Original Physical Context
Marina City covers Block One of the original town of Chicago, a site owned by the Chicago and North Western Railway for a hundred years. The southern portion of the site fronts the Chicago River for 300 feet, and is bounded by North State Street to the east and North Dearborn Street to the west. The site was one of the largest available plottages of land with river frontage in the city’s central area at the time of conception. The site was restricted by a small area of air rights over railroad tracks running on the north side of the Chicago River. Bertrand Goldberg seized the opportunity to engage the waterfront. On the lowest level, his daytime layer, Goldberg exploited the relationship with the insertion of a 700-boat marina. On the upper layer, or the night-time zone, Goldberg designed generous ten foot deep balconies with curvilinear forms alluding to the flow of the river. The residential units in the towers did not begin until the twentieth floor, which allowed for 210-degree views from the apartments. Goldberg also positioned the sixteen-story office building so that its form would shield the users of Marina City from the unsightly stretches north of the site that had yet to be developed.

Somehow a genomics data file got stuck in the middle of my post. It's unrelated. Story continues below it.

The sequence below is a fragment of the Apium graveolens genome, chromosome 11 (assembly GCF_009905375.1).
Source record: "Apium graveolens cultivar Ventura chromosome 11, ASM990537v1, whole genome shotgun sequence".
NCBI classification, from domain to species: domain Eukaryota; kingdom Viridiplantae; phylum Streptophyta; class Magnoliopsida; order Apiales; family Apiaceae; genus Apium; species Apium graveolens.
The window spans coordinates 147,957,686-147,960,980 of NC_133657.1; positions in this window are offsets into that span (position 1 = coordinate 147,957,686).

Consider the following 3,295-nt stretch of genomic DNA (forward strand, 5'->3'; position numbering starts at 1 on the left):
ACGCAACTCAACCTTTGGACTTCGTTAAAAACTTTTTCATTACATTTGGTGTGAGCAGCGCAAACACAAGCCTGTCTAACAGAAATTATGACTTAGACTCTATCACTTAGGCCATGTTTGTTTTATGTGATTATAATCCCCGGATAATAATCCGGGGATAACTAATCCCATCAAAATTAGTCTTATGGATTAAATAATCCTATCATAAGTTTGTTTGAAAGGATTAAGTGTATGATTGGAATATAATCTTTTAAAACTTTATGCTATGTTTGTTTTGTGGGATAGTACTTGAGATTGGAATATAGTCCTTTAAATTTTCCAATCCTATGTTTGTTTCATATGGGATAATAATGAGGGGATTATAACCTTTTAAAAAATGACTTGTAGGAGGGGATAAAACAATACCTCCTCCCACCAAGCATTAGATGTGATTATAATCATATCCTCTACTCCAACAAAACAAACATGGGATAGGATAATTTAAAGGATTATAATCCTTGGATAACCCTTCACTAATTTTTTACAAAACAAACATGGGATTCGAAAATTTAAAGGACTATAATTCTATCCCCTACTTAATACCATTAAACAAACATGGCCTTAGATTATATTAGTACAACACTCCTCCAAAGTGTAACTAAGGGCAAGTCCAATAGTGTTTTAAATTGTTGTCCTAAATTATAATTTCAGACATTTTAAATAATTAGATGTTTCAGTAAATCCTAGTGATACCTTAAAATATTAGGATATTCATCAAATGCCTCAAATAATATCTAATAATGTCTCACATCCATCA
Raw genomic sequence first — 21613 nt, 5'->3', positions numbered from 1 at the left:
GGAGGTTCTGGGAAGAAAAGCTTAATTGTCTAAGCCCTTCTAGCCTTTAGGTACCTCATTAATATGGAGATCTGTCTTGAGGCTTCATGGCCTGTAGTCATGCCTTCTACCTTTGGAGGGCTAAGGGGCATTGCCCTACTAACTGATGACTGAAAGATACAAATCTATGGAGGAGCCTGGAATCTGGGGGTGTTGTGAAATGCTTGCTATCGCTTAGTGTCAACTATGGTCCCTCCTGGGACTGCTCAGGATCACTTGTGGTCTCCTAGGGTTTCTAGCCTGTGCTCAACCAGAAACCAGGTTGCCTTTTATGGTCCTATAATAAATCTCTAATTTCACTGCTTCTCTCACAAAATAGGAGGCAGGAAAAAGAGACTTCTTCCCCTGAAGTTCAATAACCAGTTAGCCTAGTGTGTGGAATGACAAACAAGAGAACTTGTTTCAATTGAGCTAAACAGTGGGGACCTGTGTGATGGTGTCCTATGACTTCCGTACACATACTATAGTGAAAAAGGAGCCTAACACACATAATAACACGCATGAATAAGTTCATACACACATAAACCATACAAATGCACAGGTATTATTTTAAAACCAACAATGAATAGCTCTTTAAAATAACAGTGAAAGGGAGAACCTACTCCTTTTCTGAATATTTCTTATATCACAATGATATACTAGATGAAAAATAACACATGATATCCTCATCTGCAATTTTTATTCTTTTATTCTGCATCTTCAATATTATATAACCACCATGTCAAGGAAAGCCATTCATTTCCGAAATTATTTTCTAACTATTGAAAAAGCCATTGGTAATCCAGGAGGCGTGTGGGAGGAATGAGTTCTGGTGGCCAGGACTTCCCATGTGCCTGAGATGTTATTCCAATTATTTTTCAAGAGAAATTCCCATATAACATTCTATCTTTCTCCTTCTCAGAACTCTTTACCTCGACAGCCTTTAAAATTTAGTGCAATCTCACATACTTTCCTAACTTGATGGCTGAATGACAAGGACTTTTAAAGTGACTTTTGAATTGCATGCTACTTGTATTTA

The site and its limited air rights, as well as the restrictions imposed by the Federal Housing Authority as insurers of the Marina City’s union financing, necessitated efficiency. Bertrand Goldberg rose to the challenge by choosing circular forms for his towers, a radical departure from previous building techniques. As a concept, the cylindrical tower offers the least enclosure for the greatest floor area. Goldberg argued that the cylinder is structurally the most efficient form because it concentrates material where it works most effectively and because it can resist bending equally well in any direction.